Bill Casselman

At the Wording Desk

Increase English cultural vocabulary learning the origins of baroque dance names used in early Bach symphonies.

With a fleeting nod to Terpsichore, Greek muse of dance, we quickstep forward with the etymology of a few named dancing modes from the baroque era, like pavane and gavotte, not listed alphabetically nor comprehensively but rather in a brief scroll of delight, judged by how pleasing to the ear and to the soul I found the terms.

Terpsichore
Speaking of delight, the very name of the Greek muse Τερψιχόρη Terpsichore (terp-SIC-oree) means approximately ‘she delights in dancing’ from τέρπειν terpein ‘to delight in’ and χoρός choros ‘dance.’

In Frank Sinatra’s swinging 1959 recording of “Come Dance with Me,” the name of the muse is memorably mispronounced as "TERP-si-cor." The error was either lyricist Sammy Cahn’s Hollywood ignorance (my bet) or Frank Sinatra’s dick-wagging bravura stance which stated hoods like Frank could mispronounce academic words because, like Sinatra, they are major-league studs. In any case the precise causa erroris is now lost in time, a mere reverberant historical echo in some Capitol recording studio of the past. But—damn!—Billy May’s big band bounce still puts the wax on my dance floor.






 

 

 




My interest in the names of these Baroque dances began while listening to J. S. Bach’s four orchestral suites and finding I was ignorant of some baroque dances which comprise Bach’s and coeval suites, for example: allemande, bourrée, sarabande, gigue, réjouissance and gavotte. I did vaguely remember an Ascot Gavotte from the musical “My Fair Lady.” And through the orthographical veils of the French gigue, I could discern our English jig — although apparently jig may not be derived from French. In any case, when the word is used to name the last movement of a Baroque suite, as French gigue or Italian giga, it’s a snappy dance-tune in lively triple rhythm (usually 6–8 or 12–8).

Pavane
The European Renaissance bestowed upon us this stately courtiers’ processional dance for couples. Pavane is one of my favourite words — British pronunciation please: peh-VAN or — the snottier Oxfordian version that I prefer — peh-VAWN (to rhyme with lawn).

From the savoury plosiveness of its initial letter, pavane flows forth from pronouncing lips like forest water slipping over stones in a summer stream, each aqueous rill delayed by filaments of moss whose wavering tendrils subdue the water’s rush.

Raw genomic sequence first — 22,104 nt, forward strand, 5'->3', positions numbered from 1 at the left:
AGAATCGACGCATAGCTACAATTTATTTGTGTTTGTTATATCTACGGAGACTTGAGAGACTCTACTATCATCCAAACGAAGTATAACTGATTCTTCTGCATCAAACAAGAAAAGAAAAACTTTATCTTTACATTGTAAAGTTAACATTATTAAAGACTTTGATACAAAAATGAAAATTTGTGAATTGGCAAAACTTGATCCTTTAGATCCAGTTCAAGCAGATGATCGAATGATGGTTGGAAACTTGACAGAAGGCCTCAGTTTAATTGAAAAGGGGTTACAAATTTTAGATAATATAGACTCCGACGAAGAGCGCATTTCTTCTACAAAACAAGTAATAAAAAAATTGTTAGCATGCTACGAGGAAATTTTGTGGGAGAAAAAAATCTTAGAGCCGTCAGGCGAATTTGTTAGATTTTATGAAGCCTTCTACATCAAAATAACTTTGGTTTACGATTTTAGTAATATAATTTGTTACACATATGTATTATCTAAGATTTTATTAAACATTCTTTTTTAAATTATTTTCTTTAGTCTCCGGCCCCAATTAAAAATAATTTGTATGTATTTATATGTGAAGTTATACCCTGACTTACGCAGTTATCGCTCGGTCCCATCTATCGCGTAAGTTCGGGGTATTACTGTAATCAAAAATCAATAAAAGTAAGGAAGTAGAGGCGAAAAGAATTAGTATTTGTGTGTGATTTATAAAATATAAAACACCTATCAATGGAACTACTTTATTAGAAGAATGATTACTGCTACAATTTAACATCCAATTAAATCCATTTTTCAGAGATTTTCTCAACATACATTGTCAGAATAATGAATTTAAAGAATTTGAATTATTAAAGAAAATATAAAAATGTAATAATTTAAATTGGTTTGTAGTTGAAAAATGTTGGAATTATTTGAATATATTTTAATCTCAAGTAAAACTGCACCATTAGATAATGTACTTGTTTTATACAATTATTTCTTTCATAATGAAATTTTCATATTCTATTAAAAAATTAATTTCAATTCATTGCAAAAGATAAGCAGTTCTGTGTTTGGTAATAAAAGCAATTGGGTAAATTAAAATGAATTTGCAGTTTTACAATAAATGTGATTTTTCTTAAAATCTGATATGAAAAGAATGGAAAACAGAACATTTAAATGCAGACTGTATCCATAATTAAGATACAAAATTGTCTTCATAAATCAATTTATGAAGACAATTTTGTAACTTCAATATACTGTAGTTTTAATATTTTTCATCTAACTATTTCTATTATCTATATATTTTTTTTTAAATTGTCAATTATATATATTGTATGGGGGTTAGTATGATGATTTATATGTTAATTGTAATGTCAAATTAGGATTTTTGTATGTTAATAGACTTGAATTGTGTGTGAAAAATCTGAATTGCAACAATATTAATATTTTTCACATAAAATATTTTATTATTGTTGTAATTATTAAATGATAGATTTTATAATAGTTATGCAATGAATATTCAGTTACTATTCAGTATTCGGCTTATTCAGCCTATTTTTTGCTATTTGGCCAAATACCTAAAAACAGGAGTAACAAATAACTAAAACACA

The sedate dignity of the pavane’s leisurely steps appears to have evolved from a fifteenth-century northern Italian dance, probably danza padovana ‘dance typical of the Italian city of Padua.’ The word’s first printed use was in 1535 CE.

Having appeared variably as pavan, paven, pavin, pavian, pavine or pavyn, the eventual modern English form was borrowed from Middle French pavane, itself from Italian dialect pavana, feminine of pavano ‘of Padua,’ from a dialect version of the city’s name Pava; compare the name of the city in Tuscan dialect Padova.

A False Source

An alternate, more colourful, and quite probably spurious origin is pavón, the Spanish word for ‘peacock,’ from Latin pavo, pavonis ‘peacock.’ Choreographic historians do believe that the decorously sweeping pavane, to music in 2/ 2 or 4/ 4 time, grew popular in part because it permitted lushly gowned and bewigged aristocracy to show off their gaudy raiment, much as a male peacock flaunts his startling tail. Says one writer, “Until about 1650 the pavane opened ceremonial balls and was used as a display of elegant dress.”

Encyclopedia Britannica says, “The pavane’s basic movement. . . consisted of forward and backward steps; the dancers rose onto the balls of their feet and swayed from side to side. A column of couples circled the ballroom, and the dancers occasionally sang. By about 1600, livelier steps like the fleuret (a brief lift of each foot before a step) made the dance less pompous. The pavane was customarily followed by its afterdance, the vigorous galliard.”

Several notable later composers wrote instrumental works using the stately measures, such as Fauré’s “Pavane for Orchestra” and Ravel’s 1899 solo piano piece “Pavane pour une infante défunte” ‘Pavane for a Dead Princess.’

Gavotte
In the southern French province of Provence, a town name for a citizen who dwells high up in the Alps is un gavot. In the language of Provençal gavoto names a mountain dance of the Gavots. The gavotte is a minuet-like dance but in quicker time. Un gavot may derive from a pre-Roman Gallic form like *gava or *gaba that meant goitre, one of the afflictions of mountain people removed from any convenient source of iodine.